We’re finally fully into spring… and what better way to help usher in the season than with a backyard garden of your own? With some sun, water and a little bit of green space, you can put together a garden complete with the colors and variety best suited to your own home; you can even be adventurous and start a vegetable garden that can serve you and your family throughout the year.
Whatever type you’re interested in starting, here are a few simple tips to keep in mind:
1. Take some time looking at the yard you have, and the types of gardens you want. When you resolve to start a garden, you might feel like hopping over to the home improvement store or plant nursery to get started, but it’s better to take a week or two to really observe and research what you want. Look at your own space to determine where you would want to start your garden—maybe awkward empty spaces or the area framing a pool or deck. It’s also important to ensure that the area you want to garden in is a suitable spot. Does it get sun? Is it somehow blocked-off by trees or the structure of your home? Some plants thrive in shade, but growing in a sunny space is a safe bet for a wide variety of plants.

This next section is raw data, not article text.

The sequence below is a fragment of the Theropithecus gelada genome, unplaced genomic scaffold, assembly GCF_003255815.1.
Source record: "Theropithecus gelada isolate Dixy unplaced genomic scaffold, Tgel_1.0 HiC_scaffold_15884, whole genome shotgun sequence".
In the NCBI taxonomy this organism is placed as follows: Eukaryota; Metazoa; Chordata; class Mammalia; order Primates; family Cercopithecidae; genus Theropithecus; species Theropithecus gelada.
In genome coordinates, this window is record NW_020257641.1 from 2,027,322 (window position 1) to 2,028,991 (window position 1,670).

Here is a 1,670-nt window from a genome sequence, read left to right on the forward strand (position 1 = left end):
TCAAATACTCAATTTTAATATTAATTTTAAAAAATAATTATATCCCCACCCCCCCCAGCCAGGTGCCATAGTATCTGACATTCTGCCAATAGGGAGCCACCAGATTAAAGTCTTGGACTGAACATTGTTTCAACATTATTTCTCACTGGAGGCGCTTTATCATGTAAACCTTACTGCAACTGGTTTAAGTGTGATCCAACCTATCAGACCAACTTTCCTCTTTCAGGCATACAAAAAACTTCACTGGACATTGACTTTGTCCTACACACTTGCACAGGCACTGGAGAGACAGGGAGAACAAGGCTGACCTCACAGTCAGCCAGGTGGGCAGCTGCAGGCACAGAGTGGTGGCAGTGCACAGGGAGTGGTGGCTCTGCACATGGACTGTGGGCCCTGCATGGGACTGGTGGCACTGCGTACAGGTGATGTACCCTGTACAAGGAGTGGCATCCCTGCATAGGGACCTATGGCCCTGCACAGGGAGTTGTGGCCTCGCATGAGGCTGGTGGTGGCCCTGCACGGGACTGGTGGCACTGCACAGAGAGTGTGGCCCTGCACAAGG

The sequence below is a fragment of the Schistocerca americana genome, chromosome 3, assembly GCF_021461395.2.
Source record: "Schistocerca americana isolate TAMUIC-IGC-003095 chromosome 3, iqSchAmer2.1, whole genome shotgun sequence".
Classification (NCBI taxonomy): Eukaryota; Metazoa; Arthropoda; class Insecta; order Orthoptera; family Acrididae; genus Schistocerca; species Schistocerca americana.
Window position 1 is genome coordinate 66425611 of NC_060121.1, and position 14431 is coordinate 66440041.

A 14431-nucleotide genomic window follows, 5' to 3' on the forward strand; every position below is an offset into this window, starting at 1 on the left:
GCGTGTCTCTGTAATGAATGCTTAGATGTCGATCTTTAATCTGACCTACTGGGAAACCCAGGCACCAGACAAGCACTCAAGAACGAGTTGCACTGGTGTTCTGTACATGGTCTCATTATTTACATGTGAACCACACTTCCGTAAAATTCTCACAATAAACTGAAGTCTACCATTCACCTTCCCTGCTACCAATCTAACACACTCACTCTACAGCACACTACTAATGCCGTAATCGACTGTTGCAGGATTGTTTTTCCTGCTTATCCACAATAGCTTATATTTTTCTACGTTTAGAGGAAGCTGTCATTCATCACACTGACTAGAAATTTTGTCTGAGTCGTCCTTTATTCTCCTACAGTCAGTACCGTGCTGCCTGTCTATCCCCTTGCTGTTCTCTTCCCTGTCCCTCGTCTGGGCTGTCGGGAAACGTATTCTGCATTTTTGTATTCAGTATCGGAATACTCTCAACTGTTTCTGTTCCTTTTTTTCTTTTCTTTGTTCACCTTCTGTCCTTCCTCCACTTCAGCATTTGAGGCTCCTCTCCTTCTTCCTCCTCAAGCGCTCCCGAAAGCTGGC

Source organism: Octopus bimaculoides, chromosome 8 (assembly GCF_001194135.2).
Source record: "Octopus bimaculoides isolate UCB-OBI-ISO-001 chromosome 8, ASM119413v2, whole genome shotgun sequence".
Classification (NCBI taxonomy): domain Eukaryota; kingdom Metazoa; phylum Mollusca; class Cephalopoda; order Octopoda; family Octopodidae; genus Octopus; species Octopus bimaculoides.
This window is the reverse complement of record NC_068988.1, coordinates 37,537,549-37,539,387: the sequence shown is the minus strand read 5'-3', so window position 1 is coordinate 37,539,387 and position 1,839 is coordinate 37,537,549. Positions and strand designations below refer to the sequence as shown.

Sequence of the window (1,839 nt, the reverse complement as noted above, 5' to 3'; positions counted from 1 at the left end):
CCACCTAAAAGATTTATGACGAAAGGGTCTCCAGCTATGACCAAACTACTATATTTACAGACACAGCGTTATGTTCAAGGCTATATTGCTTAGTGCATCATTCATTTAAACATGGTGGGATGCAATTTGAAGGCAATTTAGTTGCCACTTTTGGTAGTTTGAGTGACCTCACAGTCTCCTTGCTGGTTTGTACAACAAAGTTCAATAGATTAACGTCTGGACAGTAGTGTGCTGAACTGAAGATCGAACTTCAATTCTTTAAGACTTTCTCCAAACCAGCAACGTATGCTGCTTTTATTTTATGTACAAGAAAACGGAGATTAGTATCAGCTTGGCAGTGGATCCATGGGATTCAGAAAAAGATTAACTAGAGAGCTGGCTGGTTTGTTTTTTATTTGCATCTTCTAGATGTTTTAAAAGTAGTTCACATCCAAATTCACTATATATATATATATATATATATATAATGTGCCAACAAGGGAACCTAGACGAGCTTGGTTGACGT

This is also a great time to take a look at your friends’ and neighbors’ gardens—what is it about them that you like? What would you prefer to not be in your own garden? Look at the types of plants they grow and have a conversation about getting started—they might be able to tell you something you never knew!
2. Evaluate your soil. No matter what type of garden you’re going for, your plants will need healthy, nutrient-rich soil to help them grow. If your soil is compacted and dry, try adding compost to it—the organic material adds much-needed nutrients to the soil. If you make compost at home, use this! Otherwise, you can pick some up from the gardening store.
3. Research the plants you plan on using. You don’t have to have a degree in agricultural to know what works best and at what time of the year. Think about the kinds of plants you want, or maybe those that you’ve seen your neighbors grow. Then go online and research the characteristics of these plants: when do they grow best? Are they shade-friendly? By answering these questions, you’ll be able to decide what will work best in your springtime garden.